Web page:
D-Day war grave inscriptions point to a deep acceptance of Christian thought

Image credit; Ian Abbott CCLicense2.0

By Ed Pawson

The cemeteries of the British war dead across Belgium and France are haunting places. Row upon row of headstones mark the resting places of young men who fought in the both world wars.

At the Bayeux War Cemetery, the second-largest of the Commonwealth war cemeteries in France, more than 4,600 are buried, mostly killed during Operation Overlord, the venture that began with the D-Day landings, on 6 June 1944.

The 80th anniversary of D-Day in Normandy, which led to the successful liberation of Nazi-occupied Western Europe, is to be commemorated in services at the cemetery and at Bayeux Cathedral this week.

There are few people alive who fought on that day, but their families keenly observe these commemorative events, and the trauma of young lives lost resonates from that day to this, immortalised in words etched on headstones.

These are all the more moving for being uniformly plain and understated, with a carving of a regiment or a flight battalion’s badge, and the solider or airman’s dates. Lives cut down, mostly in their twenties, sometimes even younger.

The headstones are typical of the kind found in all war cemeteries managed by the Commonwealth Graves Commission. But the inscriptions added by grieving families point to a society where religious imagery and Christian scriptural references were commonly used to describe grief, pride and hope.

Most Bayeux headstones have a Christian cross, sometimes another religious symbol, denoting that the serviceman was Muslim, or Jewish, or Hindu. Some came from parts of the British Empire, later Commonwealth: from Africa, India and other parts of the globe once tinted pink on the map.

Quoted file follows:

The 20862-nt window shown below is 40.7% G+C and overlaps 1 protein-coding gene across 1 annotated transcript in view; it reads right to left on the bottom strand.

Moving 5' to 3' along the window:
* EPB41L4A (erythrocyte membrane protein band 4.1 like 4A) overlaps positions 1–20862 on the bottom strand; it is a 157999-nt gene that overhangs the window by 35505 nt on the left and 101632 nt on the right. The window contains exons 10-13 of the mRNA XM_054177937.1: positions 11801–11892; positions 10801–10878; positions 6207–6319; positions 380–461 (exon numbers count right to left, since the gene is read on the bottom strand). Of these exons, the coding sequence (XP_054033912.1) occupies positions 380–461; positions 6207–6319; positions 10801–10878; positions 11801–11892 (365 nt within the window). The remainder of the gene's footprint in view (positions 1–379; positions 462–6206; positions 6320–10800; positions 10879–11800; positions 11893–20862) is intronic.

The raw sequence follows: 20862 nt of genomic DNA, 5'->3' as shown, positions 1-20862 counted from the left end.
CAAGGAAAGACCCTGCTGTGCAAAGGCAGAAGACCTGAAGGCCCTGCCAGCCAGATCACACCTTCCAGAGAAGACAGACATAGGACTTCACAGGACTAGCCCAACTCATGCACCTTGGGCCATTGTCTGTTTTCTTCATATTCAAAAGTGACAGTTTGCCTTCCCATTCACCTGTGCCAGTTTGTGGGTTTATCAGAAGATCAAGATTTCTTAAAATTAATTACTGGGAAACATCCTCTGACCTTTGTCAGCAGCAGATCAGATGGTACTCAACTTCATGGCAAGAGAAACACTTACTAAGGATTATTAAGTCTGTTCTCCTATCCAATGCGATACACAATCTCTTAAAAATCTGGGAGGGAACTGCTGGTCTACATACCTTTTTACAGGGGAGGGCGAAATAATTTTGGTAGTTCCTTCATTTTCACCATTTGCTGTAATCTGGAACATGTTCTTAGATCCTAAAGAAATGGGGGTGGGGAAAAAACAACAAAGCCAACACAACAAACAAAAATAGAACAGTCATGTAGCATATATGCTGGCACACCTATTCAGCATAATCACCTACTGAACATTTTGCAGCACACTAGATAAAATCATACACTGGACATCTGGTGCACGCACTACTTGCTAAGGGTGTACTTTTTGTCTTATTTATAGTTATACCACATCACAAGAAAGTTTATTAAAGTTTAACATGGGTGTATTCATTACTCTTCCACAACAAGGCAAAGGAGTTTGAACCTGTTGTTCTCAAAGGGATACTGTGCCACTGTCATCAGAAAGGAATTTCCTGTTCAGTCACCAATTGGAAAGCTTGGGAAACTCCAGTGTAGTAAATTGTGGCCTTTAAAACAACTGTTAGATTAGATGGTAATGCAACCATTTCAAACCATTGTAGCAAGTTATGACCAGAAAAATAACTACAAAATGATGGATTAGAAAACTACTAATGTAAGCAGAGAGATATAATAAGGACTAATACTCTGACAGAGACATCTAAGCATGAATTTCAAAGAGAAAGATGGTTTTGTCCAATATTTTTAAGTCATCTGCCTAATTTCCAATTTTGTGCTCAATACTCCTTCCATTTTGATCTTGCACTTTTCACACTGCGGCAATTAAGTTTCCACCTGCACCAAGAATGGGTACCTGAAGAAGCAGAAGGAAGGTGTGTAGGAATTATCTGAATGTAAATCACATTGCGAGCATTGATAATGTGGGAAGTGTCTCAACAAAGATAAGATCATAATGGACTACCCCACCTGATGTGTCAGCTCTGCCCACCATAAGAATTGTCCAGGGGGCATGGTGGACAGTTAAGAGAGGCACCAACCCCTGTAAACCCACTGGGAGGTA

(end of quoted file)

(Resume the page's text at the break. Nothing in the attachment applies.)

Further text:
They range from the simple, with “At Rest” carved beneath the cross, to quotations from scripture and other religious sentiments. 

In other words, they offer a snapshot of the beliefs and worldviews of the British, and to a lesser extent the wider Commonwealth, of the mid-20th century and indicate the extent to which beliefs have shifted in the past 80 years.

There is hope of eternal life, admiration for the sacrifices made, and of the righteousness of the cause.

Hope of eternal life

Royal Marine commando John Lumsden @DDay80_47cdo

The parents and widow of Royal Marine commando John Lumsden, for example, remembered this 19-year-old who died on D-Day, with hope of eternal life: “Resting where no shadows fall, in perfect peace he awaits us all.”

The grieving parents of Sergeant Robert Elcombe, who died a day later when serving in the RAF Volunteer Reserve, had inscribed: “Love lives on through all eternity.”

These expressions of such strong certainty of the eternal life to come, often reveal a perception that it is a gift given to those who paid the ultimate price.

Reward for sacrifice

The bereft widow of another RAF volunteer reservist, Sergeant John James Glendinning, 32, had his stone inscribed “Passed to his reward”. A fellow RAF reservist, Sergeant Dermot Ezra Read Ellwood, 20, is remembered with: “In all his glorious youth he died that we might live.”

Serjeant James Orpe Barker (Credit:Frogman)

Admiration for servicemen’s duty is apparent, as is the righteousness of the cause and the conviction of their reward.

Serjeant James Orpe Barker, 28, of the Royal Engineers, was killed in 1944 working in bomb disposal. His parents remembered him as “Gone where brave men go who do their duty.” The family of JT Philpot took consolation in “A life nobly given in the service of his country.” The foster mother of Lance Serjeant Harry Cotton, 33, mother praised her boy: “He died for Britain and the nations of his race.”

Death as obedience to God